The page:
Taylor Swift’s sold out Eras tour will finally be more accessible to the average fan when it hits theaters early next month on October 13th. The buzzy event has cinema ad firms — National CineMedia (NCM) and Screenvision — hoping for a boost in Q4 cinema advertising as consumers and (and their captured attentions) continue to return to theaters.
“The popularity of box office hits like Barbie and Oppenheimer definitely paved the way,” said Gary Feldman, svp of local investment at Publicis Media. “It gave cinema sellers ideas for how to build excitement and take advantage of any positive buzz for a highly-anticipated, big-screen event (selling tickets in advance and maximizing pre-show on-screen offerings as well as a number of lobby and digital solutions).”
Feldman continued: “It promises to be a good opportunity for brands looking to align their messaging with Taylor and her enormous fan base. Overall, the combination of movie-goers returning to theaters and studios expanding their slates spells a positive outlook for supply going forward.”
Marketers for brands in categories like technology, financial services, retail, fashion and insurance, among others, are buying cinema ad spots ahead of the film, according to John Partilla, Screenvision CEO; the cinema ad firm has a 45% share of all cinema tickets sold, though he declined to name names. The firm is building a Swift-inspired pre-show — though it won’t include her music — that it has exclusively offered to 10 brands to help marketers “more effectively tap into the overall Taylor Swift experience,” noted Partilla, adding that overall ad slots were nearly sold out.
“There’s quite a broad appeal of sectors and categories for this experience,” said Partilla. “Just like Barbenheimer, it’s restimulating interest back in the theater. It’s a reminder of how powerful the medium is [for a brand]. People are asking us questions about the Q4 slate, how they can bundle their buy with Taylor Swift and other features in Q4.”
That’s also the case for NCM as marketers are asking about other Q4 opportunities along with advertising for Swift’s film. The cinema advertising firm, which has a roughly 56% share of audience on an average weekend and 70% on opening weekend given its partnerships with Regal, Cinemark and AMC, has seen interest across all categories for the film and is nearly sold out, per Scott Felenstein, president sales, marketing and partnerships at NCM.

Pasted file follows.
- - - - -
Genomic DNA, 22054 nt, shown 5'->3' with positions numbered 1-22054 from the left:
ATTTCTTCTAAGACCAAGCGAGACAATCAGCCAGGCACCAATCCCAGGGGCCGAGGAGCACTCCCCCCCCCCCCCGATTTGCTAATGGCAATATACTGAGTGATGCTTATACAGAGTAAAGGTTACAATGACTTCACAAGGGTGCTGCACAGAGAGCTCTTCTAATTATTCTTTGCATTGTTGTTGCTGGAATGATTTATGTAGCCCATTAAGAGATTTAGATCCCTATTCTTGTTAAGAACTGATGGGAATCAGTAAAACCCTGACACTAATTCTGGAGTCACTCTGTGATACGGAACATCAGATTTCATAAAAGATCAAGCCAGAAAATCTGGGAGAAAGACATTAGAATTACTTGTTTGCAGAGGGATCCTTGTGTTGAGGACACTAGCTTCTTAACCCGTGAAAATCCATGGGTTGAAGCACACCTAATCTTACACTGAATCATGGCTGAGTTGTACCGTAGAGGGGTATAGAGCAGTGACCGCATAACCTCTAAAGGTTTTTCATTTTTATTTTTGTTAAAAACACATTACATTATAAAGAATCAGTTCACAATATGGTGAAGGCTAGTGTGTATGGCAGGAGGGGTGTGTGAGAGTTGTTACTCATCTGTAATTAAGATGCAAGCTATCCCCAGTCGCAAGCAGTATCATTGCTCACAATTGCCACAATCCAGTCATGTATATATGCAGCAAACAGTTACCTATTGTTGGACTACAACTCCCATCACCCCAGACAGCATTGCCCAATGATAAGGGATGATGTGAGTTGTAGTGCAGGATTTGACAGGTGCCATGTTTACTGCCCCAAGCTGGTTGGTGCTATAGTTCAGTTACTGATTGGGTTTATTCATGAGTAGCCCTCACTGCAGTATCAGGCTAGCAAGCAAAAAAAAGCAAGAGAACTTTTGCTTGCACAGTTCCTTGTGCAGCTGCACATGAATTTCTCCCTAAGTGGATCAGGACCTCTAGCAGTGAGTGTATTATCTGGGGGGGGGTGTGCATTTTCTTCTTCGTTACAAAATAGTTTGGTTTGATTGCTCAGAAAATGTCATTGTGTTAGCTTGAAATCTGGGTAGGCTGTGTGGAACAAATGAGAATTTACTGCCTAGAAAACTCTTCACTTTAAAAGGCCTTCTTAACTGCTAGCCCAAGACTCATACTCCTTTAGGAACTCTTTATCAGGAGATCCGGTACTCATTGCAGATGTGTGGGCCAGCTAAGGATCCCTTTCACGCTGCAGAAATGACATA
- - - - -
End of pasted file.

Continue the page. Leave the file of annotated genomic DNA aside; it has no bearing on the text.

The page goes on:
“I can’t think of a category we haven’t spoken to,” said Felenstein, adding that NCM is pitching Taylor-specific trivia, customized elements and activation to advertisers. “Everything had to move fairly quickly. We found out about it roughly six weeks before it [will be in theaters]. Traditionally, we have more time when big tentpoles are coming. We had a few days to figure out how we were going to market with it and telling people if they were interested to make a commitment. We’re pretty close to the finish line.”
As consumers returned to theaters for events this summer like Mission Impossible, Barbenheimer and now Swift’s film, marketers are looking for ways to be “more provocative and innovative” with their cinema advertising efforts, noted Jennifer Kohl, chief media officer for VMLY&R, adding that cinema advertising around Barbenheimer allowed brands to get in on the excitement of the moment without having to do a licensing deal.
“It’s almost like how we used to talk about buying around the Super Bowl,” said Kohl of big cinema events for advertisers, adding that the appeal of being part of a major event as well as the potential for it to be a brand safe area makes it more appealing to advertisers. “Taylor Swift being in the theater is almost a Super Bowl moment for the marketplace.”
The excitement around the concert film shows the potential of new and different events for cinema screens and the potential appeal for advertisers looking to get in front of certain fanbases, according to agency execs, who say that while the buzzy moment will likely boost cinema advertising for the quarter it may not be enough to change marketers’ behavior altogether when it comes to cinema advertising.
“To be honest, if you are trying to advertise in a cinema, it’s always a really hard sell,” said Kevin Levin, vp of integrated direct investment and media planning at Gale. “But I would say the pop culture moment surrounding Taylor Swift, Barbie and Oppenheimer [that probably drove interest]. Anytime you bring Taylor Swift into the fold, she’s going to be an amplifier on anything you do.”
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